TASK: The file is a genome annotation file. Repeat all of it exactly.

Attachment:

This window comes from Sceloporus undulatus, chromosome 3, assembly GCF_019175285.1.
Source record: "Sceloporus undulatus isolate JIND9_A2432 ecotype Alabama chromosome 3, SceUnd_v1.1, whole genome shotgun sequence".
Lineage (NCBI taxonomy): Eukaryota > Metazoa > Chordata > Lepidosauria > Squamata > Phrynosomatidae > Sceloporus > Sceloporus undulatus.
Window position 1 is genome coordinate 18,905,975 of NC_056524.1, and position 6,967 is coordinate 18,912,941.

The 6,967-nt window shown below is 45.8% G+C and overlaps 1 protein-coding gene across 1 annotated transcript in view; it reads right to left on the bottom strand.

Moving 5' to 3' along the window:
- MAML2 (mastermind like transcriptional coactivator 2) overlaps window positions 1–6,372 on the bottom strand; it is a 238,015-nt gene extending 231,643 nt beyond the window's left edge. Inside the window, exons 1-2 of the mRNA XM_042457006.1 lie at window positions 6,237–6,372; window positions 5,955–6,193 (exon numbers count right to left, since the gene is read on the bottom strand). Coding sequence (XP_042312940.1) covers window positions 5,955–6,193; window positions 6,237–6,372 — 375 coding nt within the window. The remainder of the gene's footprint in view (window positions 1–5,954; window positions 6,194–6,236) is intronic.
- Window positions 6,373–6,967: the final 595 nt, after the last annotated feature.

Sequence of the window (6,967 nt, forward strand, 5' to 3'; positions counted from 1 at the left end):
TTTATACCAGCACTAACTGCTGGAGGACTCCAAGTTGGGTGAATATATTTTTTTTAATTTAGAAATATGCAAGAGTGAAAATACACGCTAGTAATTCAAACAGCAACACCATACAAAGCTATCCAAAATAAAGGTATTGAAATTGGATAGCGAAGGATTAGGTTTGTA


This window comes from Sceloporus undulatus, chromosome 3, assembly GCF_019175285.1.
Source record: "Sceloporus undulatus isolate JIND9_A2432 ecotype Alabama chromosome 3, SceUnd_v1.1, whole genome shotgun sequence".
Lineage (NCBI taxonomy): Eukaryota > Metazoa > Chordata > Lepidosauria > Squamata > Phrynosomatidae > Sceloporus > Sceloporus undulatus.
Window position 1 is genome coordinate 18,905,975 of NC_056524.1, and position 6,967 is coordinate 18,912,941.

The 6,967-nt window shown below is 45.8% G+C and overlaps 1 protein-coding gene across 1 annotated transcript in view; it reads right to left on the bottom strand.

Moving 5' to 3' along the window:
- MAML2 (mastermind like transcriptional coactivator 2) overlaps window positions 1–6,372 on the bottom strand; it is a 238,015-nt gene extending 231,643 nt beyond the window's left edge. Inside the window, exons 1-2 of the mRNA XM_042457006.1 lie at window positions 6,237–6,372; window positions 5,955–6,193 (exon numbers count right to left, since the gene is read on the bottom strand). Coding sequence (XP_042312940.1) covers window positions 5,955–6,193; window positions 6,237–6,372 — 375 coding nt within the window. The remainder of the gene's footprint in view (window positions 1–5,954; window positions 6,194–6,236) is intronic.
- Window positions 6,373–6,967: the final 595 nt, after the last annotated feature.

Sequence of the window (6,967 nt, forward strand, 5' to 3'; positions counted from 1 at the left end):
TTTATACCAGCACTAACTGCTGGAGGACTCCAAGTTGGGTGAATATATTTTTTTTAATTTAGAAATATGCAAGAGTGAAAATACACGCTAGTAATTCAAACAGCAACACCATACAAAGCTATCCAAAATAAAGGTATTGAAATTGGATAGCGAAGGATTAGGTTTGTA